Sovereign Foods is a fantastic example of a fairer food system. All products are grown and produced within Australia in ecologically sound ways. Thor maintains excellent relationships with his farmers and producers and it is integral that they are all paid fairly. Products are sourced direct from the farm and these are distributed locally through established co-operatives or local farmers markets. Consumers pay a fair price for minimally processed grains and pulses, which are important staples in a health promoting diet.

Thor believes in “the idea that people have a right to govern their own food,” hence food sovereignty underpins the work of Sovereign Foods. The Declaration of Nyéléni states “food sovereignty is the right of peoples to healthy and culturally appropriate food produced through ecologically sound and sustainable methods, and their right to define their own food and agriculture systems. It puts the aspirations and needs of those who produce, distribute and consume food at the heart of food systems and policies rather than the demands of markets and corporations.” At its core, Sovereign Foods has built a community that governs the way food is produced, traded and consumed.

Thor highlights that one of the great things about Sovereign Foods has been the:

“incredible growth in a few years and the great community around us who believe in what we do. Most people really care about why we do what we do.”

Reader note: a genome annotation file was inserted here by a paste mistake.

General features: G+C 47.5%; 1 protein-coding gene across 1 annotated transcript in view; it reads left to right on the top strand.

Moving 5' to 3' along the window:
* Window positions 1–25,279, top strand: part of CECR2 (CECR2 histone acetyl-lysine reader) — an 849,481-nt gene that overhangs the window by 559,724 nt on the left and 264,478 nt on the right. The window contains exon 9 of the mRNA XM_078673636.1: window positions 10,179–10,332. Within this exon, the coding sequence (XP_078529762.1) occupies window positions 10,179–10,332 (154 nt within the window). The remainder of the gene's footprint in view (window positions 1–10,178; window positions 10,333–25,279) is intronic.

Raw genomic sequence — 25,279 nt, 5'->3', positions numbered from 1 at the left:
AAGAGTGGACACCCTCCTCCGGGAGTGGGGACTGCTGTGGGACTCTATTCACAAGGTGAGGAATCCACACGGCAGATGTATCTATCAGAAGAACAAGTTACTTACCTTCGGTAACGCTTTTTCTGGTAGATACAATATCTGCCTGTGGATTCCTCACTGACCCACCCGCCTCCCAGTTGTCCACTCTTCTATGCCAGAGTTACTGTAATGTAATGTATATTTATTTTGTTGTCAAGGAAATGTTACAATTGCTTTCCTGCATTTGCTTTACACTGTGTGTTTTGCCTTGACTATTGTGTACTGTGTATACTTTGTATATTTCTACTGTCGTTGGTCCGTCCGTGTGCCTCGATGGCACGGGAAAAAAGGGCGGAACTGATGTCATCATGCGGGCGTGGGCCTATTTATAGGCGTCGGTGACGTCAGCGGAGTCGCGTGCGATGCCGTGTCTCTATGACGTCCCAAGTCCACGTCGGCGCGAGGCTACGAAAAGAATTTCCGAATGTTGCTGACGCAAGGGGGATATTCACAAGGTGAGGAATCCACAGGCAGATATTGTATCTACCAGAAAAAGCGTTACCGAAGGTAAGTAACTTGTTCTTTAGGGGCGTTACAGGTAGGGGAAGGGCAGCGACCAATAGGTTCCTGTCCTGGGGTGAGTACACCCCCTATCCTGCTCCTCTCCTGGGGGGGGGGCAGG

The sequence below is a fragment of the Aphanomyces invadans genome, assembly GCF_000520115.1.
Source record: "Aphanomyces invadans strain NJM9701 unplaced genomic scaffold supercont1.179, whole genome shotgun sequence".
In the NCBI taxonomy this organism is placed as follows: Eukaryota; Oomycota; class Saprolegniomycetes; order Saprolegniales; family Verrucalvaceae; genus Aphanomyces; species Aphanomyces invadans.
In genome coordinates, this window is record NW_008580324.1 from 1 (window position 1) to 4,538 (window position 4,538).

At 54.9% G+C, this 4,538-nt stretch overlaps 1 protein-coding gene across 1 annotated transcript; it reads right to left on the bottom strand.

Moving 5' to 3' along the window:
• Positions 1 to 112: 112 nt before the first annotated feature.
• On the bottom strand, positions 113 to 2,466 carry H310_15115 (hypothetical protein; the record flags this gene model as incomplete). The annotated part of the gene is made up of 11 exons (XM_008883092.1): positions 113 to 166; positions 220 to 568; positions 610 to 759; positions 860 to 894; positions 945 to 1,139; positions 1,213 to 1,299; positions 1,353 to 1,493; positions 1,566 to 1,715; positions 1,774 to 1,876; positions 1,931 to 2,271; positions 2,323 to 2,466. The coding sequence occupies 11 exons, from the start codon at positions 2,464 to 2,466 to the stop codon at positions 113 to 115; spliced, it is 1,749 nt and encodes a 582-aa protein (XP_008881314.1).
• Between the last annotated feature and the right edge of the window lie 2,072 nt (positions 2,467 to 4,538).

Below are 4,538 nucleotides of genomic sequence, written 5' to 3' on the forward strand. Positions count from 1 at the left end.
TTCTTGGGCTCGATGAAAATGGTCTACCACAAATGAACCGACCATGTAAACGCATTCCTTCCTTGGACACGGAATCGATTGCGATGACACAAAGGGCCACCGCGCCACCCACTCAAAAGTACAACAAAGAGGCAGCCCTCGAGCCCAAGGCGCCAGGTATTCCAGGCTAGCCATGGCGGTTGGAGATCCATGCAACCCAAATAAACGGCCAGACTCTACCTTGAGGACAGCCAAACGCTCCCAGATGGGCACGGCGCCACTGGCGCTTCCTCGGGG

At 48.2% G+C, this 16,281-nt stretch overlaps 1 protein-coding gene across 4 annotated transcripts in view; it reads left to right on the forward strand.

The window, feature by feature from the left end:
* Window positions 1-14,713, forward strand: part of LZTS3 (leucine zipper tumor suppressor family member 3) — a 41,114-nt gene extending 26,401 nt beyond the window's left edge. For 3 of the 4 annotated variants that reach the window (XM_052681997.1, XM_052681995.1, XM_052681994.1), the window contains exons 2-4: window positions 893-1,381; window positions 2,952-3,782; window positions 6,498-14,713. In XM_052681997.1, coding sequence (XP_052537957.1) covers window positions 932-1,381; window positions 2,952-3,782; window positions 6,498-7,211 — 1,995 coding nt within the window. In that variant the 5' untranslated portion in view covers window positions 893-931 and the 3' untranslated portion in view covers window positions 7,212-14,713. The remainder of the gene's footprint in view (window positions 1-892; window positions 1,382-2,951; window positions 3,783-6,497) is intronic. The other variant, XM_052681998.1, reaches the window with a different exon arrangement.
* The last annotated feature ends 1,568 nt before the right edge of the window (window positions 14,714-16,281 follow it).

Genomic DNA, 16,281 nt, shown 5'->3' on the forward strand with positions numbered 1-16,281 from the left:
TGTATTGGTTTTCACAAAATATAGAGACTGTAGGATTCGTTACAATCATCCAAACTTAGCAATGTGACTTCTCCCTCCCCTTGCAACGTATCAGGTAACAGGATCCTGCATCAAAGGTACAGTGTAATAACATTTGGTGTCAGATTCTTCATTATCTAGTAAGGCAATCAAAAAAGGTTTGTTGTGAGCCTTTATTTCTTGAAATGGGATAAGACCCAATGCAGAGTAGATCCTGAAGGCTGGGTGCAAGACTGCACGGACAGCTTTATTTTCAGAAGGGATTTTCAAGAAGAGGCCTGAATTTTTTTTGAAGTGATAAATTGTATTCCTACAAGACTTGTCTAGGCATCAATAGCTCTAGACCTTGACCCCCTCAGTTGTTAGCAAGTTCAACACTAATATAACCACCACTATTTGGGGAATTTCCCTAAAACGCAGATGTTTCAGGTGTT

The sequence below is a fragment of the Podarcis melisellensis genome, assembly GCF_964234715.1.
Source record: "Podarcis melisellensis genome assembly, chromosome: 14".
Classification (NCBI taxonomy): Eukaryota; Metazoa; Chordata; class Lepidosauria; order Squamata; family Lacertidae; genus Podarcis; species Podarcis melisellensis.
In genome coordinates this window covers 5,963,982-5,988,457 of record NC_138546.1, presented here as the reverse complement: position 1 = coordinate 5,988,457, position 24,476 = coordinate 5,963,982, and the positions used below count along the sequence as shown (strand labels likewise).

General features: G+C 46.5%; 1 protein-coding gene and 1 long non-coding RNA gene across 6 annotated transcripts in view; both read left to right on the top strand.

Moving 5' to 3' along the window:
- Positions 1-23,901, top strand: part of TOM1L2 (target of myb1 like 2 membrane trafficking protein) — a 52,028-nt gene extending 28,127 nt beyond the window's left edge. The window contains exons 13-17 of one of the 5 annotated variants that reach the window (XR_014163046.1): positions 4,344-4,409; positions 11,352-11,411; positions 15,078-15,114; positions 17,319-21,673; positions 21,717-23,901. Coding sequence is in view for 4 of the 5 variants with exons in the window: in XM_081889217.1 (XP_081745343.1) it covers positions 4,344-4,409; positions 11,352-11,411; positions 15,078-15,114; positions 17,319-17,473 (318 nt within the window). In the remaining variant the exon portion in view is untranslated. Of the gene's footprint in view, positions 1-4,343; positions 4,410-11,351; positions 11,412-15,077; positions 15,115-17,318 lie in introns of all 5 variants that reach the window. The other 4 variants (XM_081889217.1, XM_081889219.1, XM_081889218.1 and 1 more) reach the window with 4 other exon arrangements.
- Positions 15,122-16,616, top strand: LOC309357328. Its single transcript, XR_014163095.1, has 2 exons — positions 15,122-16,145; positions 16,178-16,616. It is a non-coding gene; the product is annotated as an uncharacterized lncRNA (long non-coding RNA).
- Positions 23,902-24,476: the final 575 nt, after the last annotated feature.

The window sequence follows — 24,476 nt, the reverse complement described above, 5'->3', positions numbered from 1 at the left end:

As supporters of an economically and socially just, and environmentally sustainable food system, food citizens may be a fitting description of Sovereign Foods customers.

It’s been a whirlwind journey so far and Thor has no intention of slowing down. A commercial kitchen has just been installed at their Moorooka warehouse. From there they plan on delivering a range of cooking classes, including fermenting workshops. The kitchen is also a fantastic space for professional chefs looking for a space to let. In addition, Thor states, “we’re aiming to value add produce and make our own retail line.” This is part of his five-year vision along with Sovereign Foods becoming a “hub for a lot of different initiatives, and having a number of collectives and people working out of this space.”

If you live in Brisbane and wish to support a transparent food system, you can find Sovereign Foods at Davies Park Market on Saturday’s and Northey Street City Farm Organic Market on Sunday’s. You can also stock up on their locally sourced and sustainable flours, grains, pulses and other pantry goods through their online shop. If you’re interested in getting involved in a community buyers group, or setting one up in your local area they are happy to help. Thor believes, “the co-op model works really well with Sovereign Foods and there are many benefits.” Through this model, Sovereign Foods “is trying to get as close to the end consumer as possible because co-ops don’t add a surcharge. They allow the best price for the grower and best price for the consumer.” For change-maker Thor, his ability to create a viable alternative to supermarkets, by cutting out retailers and keeping costs low is a huge success within our current global food system. Click here if you’re interested in learning more about Sovereign Foods.